Documents obtained by CMD, and first reported by Suzanne Goldenberg of The Guardian in May, show that ALEC has conducted monthly conference calls with lobbyists and legislators, encouraging lawmakers to activate their state's Attorney General to litigate the proposed standards.
It has also been promoting a number of bills over the past 12 months on this subject, and ALEC will consider a new proposed bill at its Dallas conference this week titled "Resolution Concerning EPA's Proposed Guidelines for Existing Fossil Fuel-Fired Power Plants" and ALEC is providing political messaging to its legislative members in a new session called "How to Think and Talk About Climate and Energy Issues."
In addition to financial support from EEI, ALEC also receives funding from the coal giant Peabody Energy, ExxonMobil, Shell, BP, Koch Industries and other fossil fuel companies. The corporate co-chair of ALEC's Energy, Environment and Agriculture task force, which helps set the agenda for the task force, is Paul Loeffelman, a lobbyist with American Electric Power (AEP) which is a member of EEI. AEP generates sixty percent of its electricity from burning coal.
The co-leader of the Congressional Progressive Caucus, Rep. Raul Grijalva, has called on the Interior Department to investigate the influence of AEP and other corporations on these policies.
CMD asked ALEC to comment on what EEI received in return for its cash, but ALEC's Senior Director, Communications and Public Affairs, Wilhelm Meierling refused to answer questions about EEI's funding, beyond confirming that they are a member.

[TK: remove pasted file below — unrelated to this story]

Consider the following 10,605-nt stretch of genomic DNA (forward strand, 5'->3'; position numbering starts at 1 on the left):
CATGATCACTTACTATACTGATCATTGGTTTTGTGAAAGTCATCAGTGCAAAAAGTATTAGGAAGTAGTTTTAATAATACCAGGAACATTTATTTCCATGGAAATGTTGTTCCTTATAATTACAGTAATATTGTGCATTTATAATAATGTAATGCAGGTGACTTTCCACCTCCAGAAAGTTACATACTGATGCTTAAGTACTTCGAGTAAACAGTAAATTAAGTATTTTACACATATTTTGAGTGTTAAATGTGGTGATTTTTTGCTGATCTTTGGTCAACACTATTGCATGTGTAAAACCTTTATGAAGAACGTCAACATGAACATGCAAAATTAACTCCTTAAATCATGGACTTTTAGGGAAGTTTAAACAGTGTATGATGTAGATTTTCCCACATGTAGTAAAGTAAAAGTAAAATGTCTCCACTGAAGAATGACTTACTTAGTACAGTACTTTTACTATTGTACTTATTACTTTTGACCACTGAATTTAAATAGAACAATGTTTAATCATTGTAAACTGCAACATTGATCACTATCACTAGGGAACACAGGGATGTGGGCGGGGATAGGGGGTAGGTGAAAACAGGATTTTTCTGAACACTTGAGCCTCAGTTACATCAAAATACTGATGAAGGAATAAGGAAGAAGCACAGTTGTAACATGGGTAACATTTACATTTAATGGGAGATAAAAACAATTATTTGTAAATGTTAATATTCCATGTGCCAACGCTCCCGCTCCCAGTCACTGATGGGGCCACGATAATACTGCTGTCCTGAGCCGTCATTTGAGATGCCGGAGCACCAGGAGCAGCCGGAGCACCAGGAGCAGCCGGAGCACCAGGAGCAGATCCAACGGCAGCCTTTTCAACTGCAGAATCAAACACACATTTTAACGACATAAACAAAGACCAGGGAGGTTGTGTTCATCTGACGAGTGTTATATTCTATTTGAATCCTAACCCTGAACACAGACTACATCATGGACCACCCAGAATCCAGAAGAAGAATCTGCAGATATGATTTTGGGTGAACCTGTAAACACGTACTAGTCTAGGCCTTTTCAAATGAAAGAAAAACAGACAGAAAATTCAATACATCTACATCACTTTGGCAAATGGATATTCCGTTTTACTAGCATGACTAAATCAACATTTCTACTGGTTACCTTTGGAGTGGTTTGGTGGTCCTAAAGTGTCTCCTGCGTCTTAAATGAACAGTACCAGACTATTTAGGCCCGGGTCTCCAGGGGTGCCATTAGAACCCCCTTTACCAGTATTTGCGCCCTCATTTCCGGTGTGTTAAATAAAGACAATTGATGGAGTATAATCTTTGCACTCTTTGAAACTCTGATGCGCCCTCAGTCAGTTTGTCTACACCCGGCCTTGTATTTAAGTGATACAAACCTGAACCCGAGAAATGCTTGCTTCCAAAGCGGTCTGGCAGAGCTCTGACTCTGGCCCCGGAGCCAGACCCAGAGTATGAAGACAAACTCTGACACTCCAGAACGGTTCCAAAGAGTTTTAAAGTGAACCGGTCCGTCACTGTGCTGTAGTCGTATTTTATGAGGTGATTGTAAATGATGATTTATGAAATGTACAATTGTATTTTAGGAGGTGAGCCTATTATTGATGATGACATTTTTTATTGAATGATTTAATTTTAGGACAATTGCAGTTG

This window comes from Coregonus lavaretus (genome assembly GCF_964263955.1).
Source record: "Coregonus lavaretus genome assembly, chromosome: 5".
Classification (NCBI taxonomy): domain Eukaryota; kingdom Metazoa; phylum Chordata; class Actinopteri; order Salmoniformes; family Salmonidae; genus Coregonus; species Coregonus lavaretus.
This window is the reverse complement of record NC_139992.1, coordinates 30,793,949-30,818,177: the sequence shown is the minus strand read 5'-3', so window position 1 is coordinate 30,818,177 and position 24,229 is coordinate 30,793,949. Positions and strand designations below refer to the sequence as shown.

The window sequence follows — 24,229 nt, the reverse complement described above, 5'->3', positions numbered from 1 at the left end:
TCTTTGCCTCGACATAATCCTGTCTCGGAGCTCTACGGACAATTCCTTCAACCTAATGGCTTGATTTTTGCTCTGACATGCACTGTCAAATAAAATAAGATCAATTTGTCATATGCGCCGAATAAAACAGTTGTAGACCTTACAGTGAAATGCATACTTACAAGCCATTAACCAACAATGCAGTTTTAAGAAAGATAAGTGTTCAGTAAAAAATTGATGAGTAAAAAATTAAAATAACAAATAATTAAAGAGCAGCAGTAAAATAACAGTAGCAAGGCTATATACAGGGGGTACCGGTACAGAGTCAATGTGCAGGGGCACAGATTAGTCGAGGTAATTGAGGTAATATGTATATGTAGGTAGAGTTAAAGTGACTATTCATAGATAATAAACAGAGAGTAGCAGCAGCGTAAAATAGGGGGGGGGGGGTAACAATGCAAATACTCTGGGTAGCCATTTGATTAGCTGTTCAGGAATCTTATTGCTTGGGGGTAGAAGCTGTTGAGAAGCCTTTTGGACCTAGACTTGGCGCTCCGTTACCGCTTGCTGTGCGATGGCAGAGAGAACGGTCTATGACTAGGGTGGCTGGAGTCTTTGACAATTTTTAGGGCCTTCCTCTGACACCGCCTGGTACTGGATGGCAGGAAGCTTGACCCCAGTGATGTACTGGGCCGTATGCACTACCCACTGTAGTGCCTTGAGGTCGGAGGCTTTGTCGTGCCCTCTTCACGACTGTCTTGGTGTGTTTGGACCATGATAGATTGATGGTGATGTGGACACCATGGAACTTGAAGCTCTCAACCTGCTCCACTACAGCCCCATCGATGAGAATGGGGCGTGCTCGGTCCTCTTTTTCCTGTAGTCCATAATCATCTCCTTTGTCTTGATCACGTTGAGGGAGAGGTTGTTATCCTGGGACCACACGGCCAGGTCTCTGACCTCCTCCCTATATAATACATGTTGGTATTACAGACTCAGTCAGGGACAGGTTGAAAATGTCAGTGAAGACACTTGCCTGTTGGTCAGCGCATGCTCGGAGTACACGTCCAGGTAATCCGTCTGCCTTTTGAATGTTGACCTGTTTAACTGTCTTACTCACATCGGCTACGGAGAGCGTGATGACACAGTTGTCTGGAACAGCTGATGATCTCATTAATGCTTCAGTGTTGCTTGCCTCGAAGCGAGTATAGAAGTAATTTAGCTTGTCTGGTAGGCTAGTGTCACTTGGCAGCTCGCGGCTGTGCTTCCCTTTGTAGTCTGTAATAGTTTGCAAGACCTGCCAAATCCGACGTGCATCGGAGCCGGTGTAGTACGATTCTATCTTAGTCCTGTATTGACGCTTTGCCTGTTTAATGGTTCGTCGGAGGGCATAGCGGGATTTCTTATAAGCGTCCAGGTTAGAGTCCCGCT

In a statement, Meierling told CMD: "All work conducted at ALEC is led by out (sic) public sector members and any resulting resolutions are approved by the board of directors, comprised solely of legislators."
Stung by criticism that ALEC resembled a "pay to play" operation, ALEC has attempted to re-brand itself as a "legislator-driven organization," publicly announcing a new rule that only legislators can propose ALEC "model" bills. However, corporate lobbyists and politicians vote as equals on those bills at ALEC task forces where, as Dana Milbank colorfully noted, the press is barred despite ALEC's PR claims. Additionally, CMD subsequently uncovered documents showing how lobbyists distribute bills to ALEC legislators in advance and provide a detailed script so legislators could advocate the legislation at ALEC as if it were their own ideas.
Although ALEC has removed its "Top 10 Myths About Global Warming" from its site as part of its public relations remake, ALEC's prior sessions have included climate change denialist propaganda such as "Warming up to Climate Change," as reported by then-Wisconsin state Rep. Mark Pocan, who now serves in Congress. He observed that session and wrote for The Progressive how ALEC lawmakers lapped up claims that increased carbon dioxide is good for you.
Just last year, ALEC featured a weather personality who claimed that the planet was getting colder, despite the severe melting of ice in polar regions, where fossil fuel companies are expanding their investments.
It remains to be seen what messages ALEC politicians will be told they should echo at this year's conference.